A group of neighbors go to the square with chairs, and some carry a pot they bought from the house. This image has returned to many towns and city neighborhoods in Aragon this summer. They are popular dishes at that time of year when neighbors gather around a paella, a stew, a fideuá or some miga. enormous, cooked to unusual proportions.
“We prepared 2300 kilos of potatoes and about 400 kilos of bull meat, as well as snails and vegetables such as mushrooms, onions or peppers,” says Cella councilor Santiago Navarro. There’s a big party in this town of Teruel this weekend: the XXI Potato Fair. On Sunday, it’s time for a stew made by one of his neighbors with the help of a group of volunteers from town that hasn’t stopped finishing the details this week. For example, this Friday, two years later they were struggling to clean the big pot without putting it in the wood. “We have much more desire this time,” they warn in Cella. “We prepare about 3,000 servings and it’s usually not leftovers every year,” says Navarro. The recipe is fully measured after many years of tradition. Navarro remembers they will be handing out 700 potato tortilla sandwiches this Saturday.
This weekend, the Pastores chefs, whose stews are never short of Ternasco de Aragón, also have work to do. “Our most requested dishes are lamb and borage rice, sea and mountain fideuá, lamb stew, jugs a la jardinera and lamb stew a la espeta”, points out the team’s head chef, José Luis Soriano. They prepare the food on the spot and at least 100 portions. “We came to prepare something for up to 10 thousand people,” they recall. Sources for these amounts are up to the mark: “The largest paella pan is three and a half feet in diameter.”
The pandemic has paralyzed that tradition, but this year it’s back. “It looks like they missed us and applauded stronger than in other years,” Soriano laughs. Although they may not reach the 2019 levels. They accomplished that in Giant Aragonese Paellas known as Joma: “We’ve surpassed that this year. 2019”. Javier Moros, the third generation in business, along with his brother Aitor, lists local festivals, schools or universities in Spain because they work in other autonomous communities such as La Rioja, Navarra, Catalonia or Soria, despite having workshops in Alhama de Aragón. where they travel with paellera in the car. 85% of their service is paella – seafood, mixed or vegetable – but they also cook stews, fideuás and migas. “The most successful is the mix that includes chicken, squid, rabbit, and mussels,” says Moros. Their biggest job is 7,000 servings.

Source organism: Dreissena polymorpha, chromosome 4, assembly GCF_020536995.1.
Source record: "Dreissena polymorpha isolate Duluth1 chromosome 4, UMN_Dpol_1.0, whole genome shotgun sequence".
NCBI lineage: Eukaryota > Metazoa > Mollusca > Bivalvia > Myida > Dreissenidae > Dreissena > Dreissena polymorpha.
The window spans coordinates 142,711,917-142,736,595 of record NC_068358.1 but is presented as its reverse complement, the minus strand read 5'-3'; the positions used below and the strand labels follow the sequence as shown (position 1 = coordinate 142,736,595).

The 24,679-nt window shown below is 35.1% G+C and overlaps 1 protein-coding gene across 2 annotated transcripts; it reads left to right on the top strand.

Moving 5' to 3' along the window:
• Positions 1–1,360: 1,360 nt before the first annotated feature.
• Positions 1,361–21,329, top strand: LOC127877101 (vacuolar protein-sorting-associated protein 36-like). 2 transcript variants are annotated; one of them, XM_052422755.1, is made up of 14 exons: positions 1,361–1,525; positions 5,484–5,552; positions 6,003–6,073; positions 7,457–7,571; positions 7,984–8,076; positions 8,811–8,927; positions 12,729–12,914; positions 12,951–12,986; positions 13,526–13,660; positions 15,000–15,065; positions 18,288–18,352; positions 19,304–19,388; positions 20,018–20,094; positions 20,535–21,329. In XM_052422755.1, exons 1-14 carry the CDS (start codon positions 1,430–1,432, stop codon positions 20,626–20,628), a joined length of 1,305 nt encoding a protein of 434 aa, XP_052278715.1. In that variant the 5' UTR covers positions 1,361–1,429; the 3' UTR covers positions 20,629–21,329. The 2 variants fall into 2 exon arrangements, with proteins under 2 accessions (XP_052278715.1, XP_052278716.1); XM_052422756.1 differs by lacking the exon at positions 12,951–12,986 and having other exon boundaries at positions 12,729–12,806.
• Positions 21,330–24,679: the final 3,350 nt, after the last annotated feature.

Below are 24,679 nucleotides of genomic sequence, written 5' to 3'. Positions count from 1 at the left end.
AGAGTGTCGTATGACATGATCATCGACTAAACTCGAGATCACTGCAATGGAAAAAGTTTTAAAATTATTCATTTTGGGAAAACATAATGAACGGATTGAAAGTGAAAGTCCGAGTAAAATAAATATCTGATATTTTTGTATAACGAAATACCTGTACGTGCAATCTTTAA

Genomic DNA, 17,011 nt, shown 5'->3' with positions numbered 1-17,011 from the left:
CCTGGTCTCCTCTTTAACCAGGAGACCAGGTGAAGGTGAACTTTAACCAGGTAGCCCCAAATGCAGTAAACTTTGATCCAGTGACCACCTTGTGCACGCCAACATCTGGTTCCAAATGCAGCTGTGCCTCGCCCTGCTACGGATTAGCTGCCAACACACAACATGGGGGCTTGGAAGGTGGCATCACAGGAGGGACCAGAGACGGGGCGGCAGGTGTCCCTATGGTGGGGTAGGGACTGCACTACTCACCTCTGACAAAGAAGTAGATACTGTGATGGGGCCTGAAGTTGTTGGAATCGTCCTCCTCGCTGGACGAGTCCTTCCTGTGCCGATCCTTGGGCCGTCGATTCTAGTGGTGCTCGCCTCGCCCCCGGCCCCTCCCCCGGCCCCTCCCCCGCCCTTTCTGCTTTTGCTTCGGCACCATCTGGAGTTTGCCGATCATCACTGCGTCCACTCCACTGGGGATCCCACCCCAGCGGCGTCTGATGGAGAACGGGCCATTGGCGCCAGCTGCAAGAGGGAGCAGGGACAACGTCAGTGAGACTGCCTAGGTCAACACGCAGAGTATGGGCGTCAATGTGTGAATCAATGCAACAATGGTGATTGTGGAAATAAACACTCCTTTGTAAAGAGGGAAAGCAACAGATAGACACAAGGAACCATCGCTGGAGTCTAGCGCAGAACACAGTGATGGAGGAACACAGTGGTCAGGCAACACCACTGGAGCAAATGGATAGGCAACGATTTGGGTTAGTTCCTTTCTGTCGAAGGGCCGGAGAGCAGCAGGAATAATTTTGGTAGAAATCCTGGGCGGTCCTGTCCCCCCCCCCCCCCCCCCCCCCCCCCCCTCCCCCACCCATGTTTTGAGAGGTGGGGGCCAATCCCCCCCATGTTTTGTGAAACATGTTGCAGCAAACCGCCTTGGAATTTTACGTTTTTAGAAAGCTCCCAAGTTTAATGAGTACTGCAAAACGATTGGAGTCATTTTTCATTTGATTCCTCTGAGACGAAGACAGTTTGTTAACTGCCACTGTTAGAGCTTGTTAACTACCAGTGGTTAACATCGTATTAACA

How do you ensure the rice is in place? What’s the trick for no one to protest the salt? “For salt you have to try and for rice you have to use the best of Spain we have in Aragon: El Brazal,” says Javier, who has used it at home since the company’s inception. Forty years ago her grandmother Manuela founded it, later her father Mariano continued, and now they are the ones who follow the kitchen trail with clients with more than 30 years of tradition.
The popular dish in Paniza is also a well-established tradition, but in this town’s case, it’s made by the residents themselves. “This is a beef stew that used to be sacrificed by matachín. There are about 250 kilos of meat and 95 potatoes, then carrots, onions, green asparagus, mushrooms…”, one of the cooks, Jesús Gracia, details. It’s in the stoves. 1,200 people ate the stew last weekend. “This is the culmination of the festivities, a friendly dinner in the square,” Gracia applauds. These are just a few examples, but the tradition is repeated in Aragon.
Whoever makes or does not make this dish has a word that appeals to generosity with the servings: “It’s better than not losing”.
They can freshen up the summer song, children’s games, or conversation topics, but popular foods remain intact. “We already have a 2023 agenda with appointments, August is starting to get complicated,” Moros said.
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